I think it’s pretty amazing that these people without scientific backgrounds — or really any education at all — think they have the right to decide the [transit systems]. And it blows my mind that they are getting away with it.
Picture this: an entire city street, maybe even a whole neighborhood, held hostage by the one guy who’s treating his latte frappuccino like it’s a cauldron of magic potion. Meanwhile, his Uber, just a stone’s throw away, has decided to throw a temper tantrum in the middle of the road, blocking all traffic while screaming at the top of its metallic lungs, “CHAD! Anyone, anywhere, please tell me if you’ve seen a CHAD! I’m here, waiting for CHAD!”
It’s like a scene from a sitcom where the latte-sipping wizard and the rogue Uber car team up to create a traffic jam worthy of a Shakespearean tragedy. “To honk or not to honk, that is the question!” No five-star ratings allowed by the thousands of people inconvenienced by the stupid “ride-hailing app” performances they have to witness.
Ah, the history lesson of the ages! People were grappling with this conundrum for centuries, especially when those old-timey hackney cabs were turning city streets into chaos. Then, like a dazzling revelation from the 1800s, we discovered that buses, streetcars, and subways were the real MVPs. We all have places to be, so you hop on board, take a seat, and zip your lip. It works wonders because we’re all in this together, not stuck in that backward world of cutthroat competition like Uber.
For god’s sake they even named the stupid company Uber. How could the disaster of callous capitalist nihilism be any less obvious?
The whole ride-share “explosion” felt like a group of overconfident, privileged guys who missed the memo on history, thinking they could throw billions at reinventing the wheel and somehow make it less, well, wheel-like. I was there, both inside and outside those companies, shaking my head in disbelief.
Around 2012, it seemed like I was a lone tech warrior resisting the awful siren call of Uber, amidst meetings with dozens of big-shot executives running billion-dollar empires. They were all in, betting our fortunes on Uber, while I stood my engineering ground armed with the simple wisdom of human behavior studies. I’d show up with train tickets and bus receipts, each sporting single-digit price tags, and they laughed at my “lesser” status while they casually tossed around hundreds and more for an Uber ride.
At one point I found myself in an exclusive invitation to Uber’s HQ, where they rolled out the red carpet and asked me to help lead their security team. I decided to go out of courtesy and a dash of curiosity. But as soon as they started pitching their grand plan — “We want to be as indispensable as water, so people can’t survive without paying us…” — I felt like I was in a bad sci-fi Dystopia (lesser Utopia) and made a hasty exit, practically diving for the door.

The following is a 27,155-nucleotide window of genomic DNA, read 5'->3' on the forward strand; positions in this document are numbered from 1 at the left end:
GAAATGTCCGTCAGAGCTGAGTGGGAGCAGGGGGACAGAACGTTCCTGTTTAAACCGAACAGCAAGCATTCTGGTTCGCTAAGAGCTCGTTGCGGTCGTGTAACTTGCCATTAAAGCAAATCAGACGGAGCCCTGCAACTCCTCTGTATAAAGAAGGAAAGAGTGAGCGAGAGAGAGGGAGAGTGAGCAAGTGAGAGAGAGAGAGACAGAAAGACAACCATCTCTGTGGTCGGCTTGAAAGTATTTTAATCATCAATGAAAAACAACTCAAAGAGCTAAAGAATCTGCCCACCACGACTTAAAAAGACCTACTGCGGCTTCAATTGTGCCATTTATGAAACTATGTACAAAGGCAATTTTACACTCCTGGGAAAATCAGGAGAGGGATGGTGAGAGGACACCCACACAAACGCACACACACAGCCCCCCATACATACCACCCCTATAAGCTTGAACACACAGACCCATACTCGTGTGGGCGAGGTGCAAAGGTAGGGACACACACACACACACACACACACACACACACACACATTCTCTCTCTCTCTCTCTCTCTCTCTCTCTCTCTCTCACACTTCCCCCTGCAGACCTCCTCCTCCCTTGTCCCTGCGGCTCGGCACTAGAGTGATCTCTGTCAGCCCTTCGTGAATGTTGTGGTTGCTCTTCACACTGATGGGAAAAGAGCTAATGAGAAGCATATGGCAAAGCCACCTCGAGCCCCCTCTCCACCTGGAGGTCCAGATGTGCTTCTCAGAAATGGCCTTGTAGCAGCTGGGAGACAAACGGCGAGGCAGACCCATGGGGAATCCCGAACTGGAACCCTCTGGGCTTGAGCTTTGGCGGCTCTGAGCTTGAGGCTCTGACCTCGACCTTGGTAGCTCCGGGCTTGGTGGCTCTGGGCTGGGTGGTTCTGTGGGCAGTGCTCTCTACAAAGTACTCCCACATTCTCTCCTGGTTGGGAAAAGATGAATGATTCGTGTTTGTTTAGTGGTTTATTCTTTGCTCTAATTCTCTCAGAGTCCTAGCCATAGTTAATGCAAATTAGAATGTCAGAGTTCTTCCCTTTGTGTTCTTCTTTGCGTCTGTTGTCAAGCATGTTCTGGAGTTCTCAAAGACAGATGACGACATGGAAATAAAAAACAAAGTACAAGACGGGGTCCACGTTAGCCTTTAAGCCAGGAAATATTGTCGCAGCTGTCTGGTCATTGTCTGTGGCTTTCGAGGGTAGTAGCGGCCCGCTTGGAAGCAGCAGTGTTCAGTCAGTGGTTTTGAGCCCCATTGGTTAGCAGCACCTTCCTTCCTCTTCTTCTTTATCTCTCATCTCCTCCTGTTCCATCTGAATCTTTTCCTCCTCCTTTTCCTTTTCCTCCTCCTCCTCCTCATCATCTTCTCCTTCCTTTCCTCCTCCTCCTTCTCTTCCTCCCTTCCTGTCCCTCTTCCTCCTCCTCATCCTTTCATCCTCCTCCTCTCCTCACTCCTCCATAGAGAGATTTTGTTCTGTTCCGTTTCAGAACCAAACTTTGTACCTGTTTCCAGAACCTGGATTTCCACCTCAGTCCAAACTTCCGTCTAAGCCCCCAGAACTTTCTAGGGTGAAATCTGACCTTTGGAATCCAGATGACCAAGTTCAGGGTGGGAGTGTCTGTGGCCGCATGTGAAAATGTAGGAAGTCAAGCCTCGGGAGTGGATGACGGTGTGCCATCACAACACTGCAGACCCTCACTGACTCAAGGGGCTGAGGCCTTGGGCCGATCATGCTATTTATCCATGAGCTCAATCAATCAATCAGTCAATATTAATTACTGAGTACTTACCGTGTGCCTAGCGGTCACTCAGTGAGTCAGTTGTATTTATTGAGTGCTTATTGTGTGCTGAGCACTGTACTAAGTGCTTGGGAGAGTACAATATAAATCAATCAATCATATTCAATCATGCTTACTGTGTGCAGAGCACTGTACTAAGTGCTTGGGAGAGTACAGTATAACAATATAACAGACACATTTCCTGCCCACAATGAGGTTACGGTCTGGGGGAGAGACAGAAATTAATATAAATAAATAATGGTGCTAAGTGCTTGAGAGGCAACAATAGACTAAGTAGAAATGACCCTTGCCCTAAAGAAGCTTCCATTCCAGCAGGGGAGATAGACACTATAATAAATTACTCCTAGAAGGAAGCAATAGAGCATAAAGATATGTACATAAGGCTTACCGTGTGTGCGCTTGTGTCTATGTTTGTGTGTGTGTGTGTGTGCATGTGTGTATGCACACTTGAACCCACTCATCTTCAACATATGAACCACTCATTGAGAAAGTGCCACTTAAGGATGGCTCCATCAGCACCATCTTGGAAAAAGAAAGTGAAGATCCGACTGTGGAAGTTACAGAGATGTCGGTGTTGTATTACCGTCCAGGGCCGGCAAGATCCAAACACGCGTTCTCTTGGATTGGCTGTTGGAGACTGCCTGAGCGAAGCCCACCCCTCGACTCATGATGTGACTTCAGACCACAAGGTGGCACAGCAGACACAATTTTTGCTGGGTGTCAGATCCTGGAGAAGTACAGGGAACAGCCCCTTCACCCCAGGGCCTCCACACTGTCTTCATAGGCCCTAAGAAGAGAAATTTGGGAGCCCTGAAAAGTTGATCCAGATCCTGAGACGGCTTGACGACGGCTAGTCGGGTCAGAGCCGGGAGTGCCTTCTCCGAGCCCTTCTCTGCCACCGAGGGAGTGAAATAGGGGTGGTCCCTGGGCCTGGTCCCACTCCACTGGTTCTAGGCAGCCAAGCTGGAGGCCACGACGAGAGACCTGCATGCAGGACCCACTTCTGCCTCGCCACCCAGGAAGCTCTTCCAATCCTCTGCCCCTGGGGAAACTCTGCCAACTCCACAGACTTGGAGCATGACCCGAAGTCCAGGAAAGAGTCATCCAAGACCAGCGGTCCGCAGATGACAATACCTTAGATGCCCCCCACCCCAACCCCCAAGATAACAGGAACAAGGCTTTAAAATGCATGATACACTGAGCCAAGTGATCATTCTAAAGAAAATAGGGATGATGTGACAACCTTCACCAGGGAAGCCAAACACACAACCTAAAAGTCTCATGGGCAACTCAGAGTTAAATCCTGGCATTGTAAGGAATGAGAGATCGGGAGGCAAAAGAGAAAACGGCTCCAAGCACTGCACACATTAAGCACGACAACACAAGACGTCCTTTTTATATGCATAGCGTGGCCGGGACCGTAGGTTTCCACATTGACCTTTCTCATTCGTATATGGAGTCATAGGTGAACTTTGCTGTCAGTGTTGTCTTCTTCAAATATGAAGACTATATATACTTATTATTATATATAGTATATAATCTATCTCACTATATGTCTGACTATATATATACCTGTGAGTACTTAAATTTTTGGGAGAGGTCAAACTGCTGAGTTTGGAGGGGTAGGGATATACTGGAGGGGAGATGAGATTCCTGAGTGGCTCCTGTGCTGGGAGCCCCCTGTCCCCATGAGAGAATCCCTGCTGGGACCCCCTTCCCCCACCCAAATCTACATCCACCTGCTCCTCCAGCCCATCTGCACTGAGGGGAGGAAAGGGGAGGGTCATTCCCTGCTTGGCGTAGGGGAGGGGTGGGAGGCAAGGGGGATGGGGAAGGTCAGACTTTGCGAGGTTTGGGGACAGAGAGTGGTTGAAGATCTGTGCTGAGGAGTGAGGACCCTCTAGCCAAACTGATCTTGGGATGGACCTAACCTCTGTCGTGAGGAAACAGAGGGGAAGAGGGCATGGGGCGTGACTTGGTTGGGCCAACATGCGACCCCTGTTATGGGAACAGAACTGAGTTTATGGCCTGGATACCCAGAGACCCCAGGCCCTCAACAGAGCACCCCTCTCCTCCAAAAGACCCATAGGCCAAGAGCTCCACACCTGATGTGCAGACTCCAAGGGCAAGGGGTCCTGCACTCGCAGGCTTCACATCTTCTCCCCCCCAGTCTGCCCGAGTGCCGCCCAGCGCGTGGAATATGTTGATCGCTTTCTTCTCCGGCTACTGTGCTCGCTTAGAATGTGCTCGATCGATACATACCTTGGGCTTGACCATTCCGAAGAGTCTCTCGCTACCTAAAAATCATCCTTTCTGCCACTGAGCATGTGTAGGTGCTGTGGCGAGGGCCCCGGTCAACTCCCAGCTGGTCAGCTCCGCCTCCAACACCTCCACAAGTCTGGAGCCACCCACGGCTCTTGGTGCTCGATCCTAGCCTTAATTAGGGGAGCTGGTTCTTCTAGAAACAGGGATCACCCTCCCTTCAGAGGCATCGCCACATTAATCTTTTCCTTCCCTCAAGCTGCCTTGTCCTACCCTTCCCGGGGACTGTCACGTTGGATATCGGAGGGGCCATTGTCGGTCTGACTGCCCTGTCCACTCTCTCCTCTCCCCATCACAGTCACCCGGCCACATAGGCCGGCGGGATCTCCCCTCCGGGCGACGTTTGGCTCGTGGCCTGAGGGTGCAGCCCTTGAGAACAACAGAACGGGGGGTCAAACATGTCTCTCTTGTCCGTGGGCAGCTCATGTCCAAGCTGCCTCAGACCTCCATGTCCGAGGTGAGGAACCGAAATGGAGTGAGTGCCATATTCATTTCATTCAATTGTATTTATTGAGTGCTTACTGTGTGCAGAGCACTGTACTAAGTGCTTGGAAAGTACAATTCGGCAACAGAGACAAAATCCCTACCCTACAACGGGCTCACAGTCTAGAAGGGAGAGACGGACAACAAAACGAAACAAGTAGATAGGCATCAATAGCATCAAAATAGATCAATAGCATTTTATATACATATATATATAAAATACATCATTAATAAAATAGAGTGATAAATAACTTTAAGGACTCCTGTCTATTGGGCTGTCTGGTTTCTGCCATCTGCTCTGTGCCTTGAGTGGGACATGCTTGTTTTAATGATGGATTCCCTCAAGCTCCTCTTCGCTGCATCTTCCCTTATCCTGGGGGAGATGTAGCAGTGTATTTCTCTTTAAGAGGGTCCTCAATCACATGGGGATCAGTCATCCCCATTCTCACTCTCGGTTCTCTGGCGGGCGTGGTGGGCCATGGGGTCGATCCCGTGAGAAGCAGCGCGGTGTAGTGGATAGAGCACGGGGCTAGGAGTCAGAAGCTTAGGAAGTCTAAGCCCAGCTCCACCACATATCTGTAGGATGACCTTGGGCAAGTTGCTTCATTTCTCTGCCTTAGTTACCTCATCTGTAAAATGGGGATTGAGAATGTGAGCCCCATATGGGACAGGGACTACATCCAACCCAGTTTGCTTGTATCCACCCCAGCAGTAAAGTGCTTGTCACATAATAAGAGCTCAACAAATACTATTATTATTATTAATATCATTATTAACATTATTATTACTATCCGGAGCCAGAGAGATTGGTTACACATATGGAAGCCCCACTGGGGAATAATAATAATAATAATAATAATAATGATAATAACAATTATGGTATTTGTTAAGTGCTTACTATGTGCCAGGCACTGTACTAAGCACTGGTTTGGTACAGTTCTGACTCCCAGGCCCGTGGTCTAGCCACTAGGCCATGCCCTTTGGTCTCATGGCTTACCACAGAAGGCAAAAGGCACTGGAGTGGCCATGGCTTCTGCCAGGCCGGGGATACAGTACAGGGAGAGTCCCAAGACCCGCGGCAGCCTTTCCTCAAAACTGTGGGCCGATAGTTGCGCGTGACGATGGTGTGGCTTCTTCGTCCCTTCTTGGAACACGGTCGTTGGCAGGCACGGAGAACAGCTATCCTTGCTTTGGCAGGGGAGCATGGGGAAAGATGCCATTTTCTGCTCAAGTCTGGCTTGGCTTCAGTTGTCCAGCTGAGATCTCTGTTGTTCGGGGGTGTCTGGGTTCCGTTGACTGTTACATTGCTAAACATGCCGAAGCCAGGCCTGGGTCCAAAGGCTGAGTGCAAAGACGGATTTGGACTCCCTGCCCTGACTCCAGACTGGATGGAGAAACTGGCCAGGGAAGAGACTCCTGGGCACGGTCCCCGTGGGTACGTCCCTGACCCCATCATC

“Let them ride in cake,” did you say?!
Approximately ten years later, while strolling through the streets of San Francisco, one of the original developers of Uber made a startling confession to me. They admitted that their early product design was shockingly naive. In their detached-STEM enthusiasm, they believed that constantly harvesting sensitive personal data through various sensors (such as geolocation, motion, video, and microphones) during every car ride, essentially engaging in covert surveillance of customers without their knowledge, would somehow benefit society. However, they acknowledged that they eventually had to leave the project when they came to the stark realization that this approach was a grave ethical error: creating an app pretending to be essential for survival while relentlessly spying on users for profit.
So here we are, MIT advising us to study human behavior to predict, well… known human behavior. Makes perfect sense to me. What took them so long? I guess they had to stop believing.
Now, if you’re dealing with a disability, a robotaxi might make as much sense as a luxurious, oversized wheelchair or, heck, even an elevator (vertical subway car) instead of stairs. But for the rest of us, it’s time to put on those walking shoes, head to the train, and stop being the roadblock to progress!
A train to a remote office in Connecticut was no joke, for example, a logistical maze in America’s shameless suburban planning system. I arrived early using a $18 train from NYC and finding a local bus that cost me $3 for the last mile, walking a sidewalk from the stop to the door. The other executive pulled up behind, sweaty, late and barking “no problem, it was only $200 for my Uber but we got some bad traffic”. He should have been fired on the spot.
Despite decades of working in Silicon Valley, working inside the largest and most successful tech companies, to this day I’ve taken only one Uber ride. As soon I as I stepped in it, I knew it was wrong. The Fabians probably would have just said: “no shit Sherlock”.